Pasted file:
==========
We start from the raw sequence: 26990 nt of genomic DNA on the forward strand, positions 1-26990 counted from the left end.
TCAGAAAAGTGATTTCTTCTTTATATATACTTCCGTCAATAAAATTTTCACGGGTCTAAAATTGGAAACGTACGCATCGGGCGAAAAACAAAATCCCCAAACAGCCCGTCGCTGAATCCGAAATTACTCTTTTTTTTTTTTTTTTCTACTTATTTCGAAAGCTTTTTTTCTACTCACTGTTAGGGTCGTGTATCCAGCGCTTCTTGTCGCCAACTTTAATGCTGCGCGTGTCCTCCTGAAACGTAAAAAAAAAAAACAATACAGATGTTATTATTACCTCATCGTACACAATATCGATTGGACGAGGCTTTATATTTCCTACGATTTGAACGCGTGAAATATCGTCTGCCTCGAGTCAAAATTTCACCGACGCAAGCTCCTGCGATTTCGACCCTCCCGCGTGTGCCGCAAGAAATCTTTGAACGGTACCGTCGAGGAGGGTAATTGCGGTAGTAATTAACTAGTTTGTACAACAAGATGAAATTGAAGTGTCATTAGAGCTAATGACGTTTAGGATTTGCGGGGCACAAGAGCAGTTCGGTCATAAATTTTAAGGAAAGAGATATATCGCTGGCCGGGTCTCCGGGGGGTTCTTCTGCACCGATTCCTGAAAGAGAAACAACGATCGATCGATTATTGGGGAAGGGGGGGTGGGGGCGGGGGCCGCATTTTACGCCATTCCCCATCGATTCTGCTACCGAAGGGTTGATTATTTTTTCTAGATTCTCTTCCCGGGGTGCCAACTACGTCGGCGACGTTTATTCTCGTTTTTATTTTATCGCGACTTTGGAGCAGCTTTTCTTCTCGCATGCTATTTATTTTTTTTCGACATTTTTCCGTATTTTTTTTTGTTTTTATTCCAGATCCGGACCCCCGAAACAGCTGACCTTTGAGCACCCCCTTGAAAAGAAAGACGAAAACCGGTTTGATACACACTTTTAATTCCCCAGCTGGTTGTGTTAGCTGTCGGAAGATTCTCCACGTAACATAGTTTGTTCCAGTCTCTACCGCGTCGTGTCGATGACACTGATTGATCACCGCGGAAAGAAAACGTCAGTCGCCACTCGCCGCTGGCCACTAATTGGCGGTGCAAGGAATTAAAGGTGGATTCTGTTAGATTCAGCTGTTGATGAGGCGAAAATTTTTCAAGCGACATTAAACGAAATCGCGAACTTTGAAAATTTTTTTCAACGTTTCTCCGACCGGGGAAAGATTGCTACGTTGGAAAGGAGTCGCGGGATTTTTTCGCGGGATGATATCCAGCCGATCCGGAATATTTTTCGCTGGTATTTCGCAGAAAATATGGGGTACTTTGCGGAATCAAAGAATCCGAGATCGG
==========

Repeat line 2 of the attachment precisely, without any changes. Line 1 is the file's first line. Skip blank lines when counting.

TCAGAAAAGTGATTTCTTCTTTATATATACTTCCGTCAATAAAATTTTCACGGGTCTAAAATTGGAAACGTACGCATCGGGCGAAAAACAAAATCCCCAAACAGCCCGTCGCTGAATCCGAAATTACTCTTTTTTTTTTTTTTTTCTACTTATTTCGAAAGCTTTTTTTCTACTCACTGTTAGGGTCGTGTATCCAGCGCTTCTTGTCGCCAACTTTAATGCTGCGCGTGTCCTCCTGAAACGTAAAAAAAAAAAACAATACAGATGTTATTATTACCTCATCGTACACAATATCGATTGGACGAGGCTTTATATTTCCTACGATTTGAACGCGTGAAATATCGTCTGCCTCGAGTCAAAATTTCACCGACGCAAGCTCCTGCGATTTCGACCCTCCCGCGTGTGCCGCAAGAAATCTTTGAACGGTACCGTCGAGGAGGGTAATTGCGGTAGTAATTAACTAGTTTGTACAACAAGATGAAATTGAAGTGTCATTAGAGCTAATGACGTTTAGGATTTGCGGGGCACAAGAGCAGTTCGGTCATAAATTTTAAGGAAAGAGATATATCGCTGGCCGGGTCTCCGGGGGGTTCTTCTGCACCGATTCCTGAAAGAGAAACAACGATCGATCGATTATTGGGGAAGGGGGGGTGGGGGCGGGGGCCGCATTTTACGCCATTCCCCATCGATTCTGCTACCGAAGGGTTGATTATTTTTTCTAGATTCTCTTCCCGGGGTGCCAACTACGTCGGCGACGTTTATTCTCGTTTTTATTTTATCGCGACTTTGGAGCAGCTTTTCTTCTCGCATGCTATTTATTTTTTTTCGACATTTTTCCGTATTTTTTTTTGTTTTTATTCCAGATCCGGACCCCCGAAACAGCTGACCTTTGAGCACCCCCTTGAAAAGAAAGACGAAAACCGGTTTGATACACACTTTTAATTCCCCAGCTGGTTGTGTTAGCTGTCGGAAGATTCTCCACGTAACATAGTTTGTTCCAGTCTCTACCGCGTCGTGTCGATGACACTGATTGATCACCGCGGAAAGAAAACGTCAGTCGCCACTCGCCGCTGGCCACTAATTGGCGGTGCAAGGAATTAAAGGTGGATTCTGTTAGATTCAGCTGTTGATGAGGCGAAAATTTTTCAAGCGACATTAAACGAAATCGCGAACTTTGAAAATTTTTTTCAACGTTTCTCCGACCGGGGAAAGATTGCTACGTTGGAAAGGAGTCGCGGGATTTTTTCGCGGGATGATATCCAGCCGATCCGGAATATTTTTCGCTGGTATTTCGCAGAAAATATGGGGTACTTTGCGGAATCAAAGAATCCGAGATCGG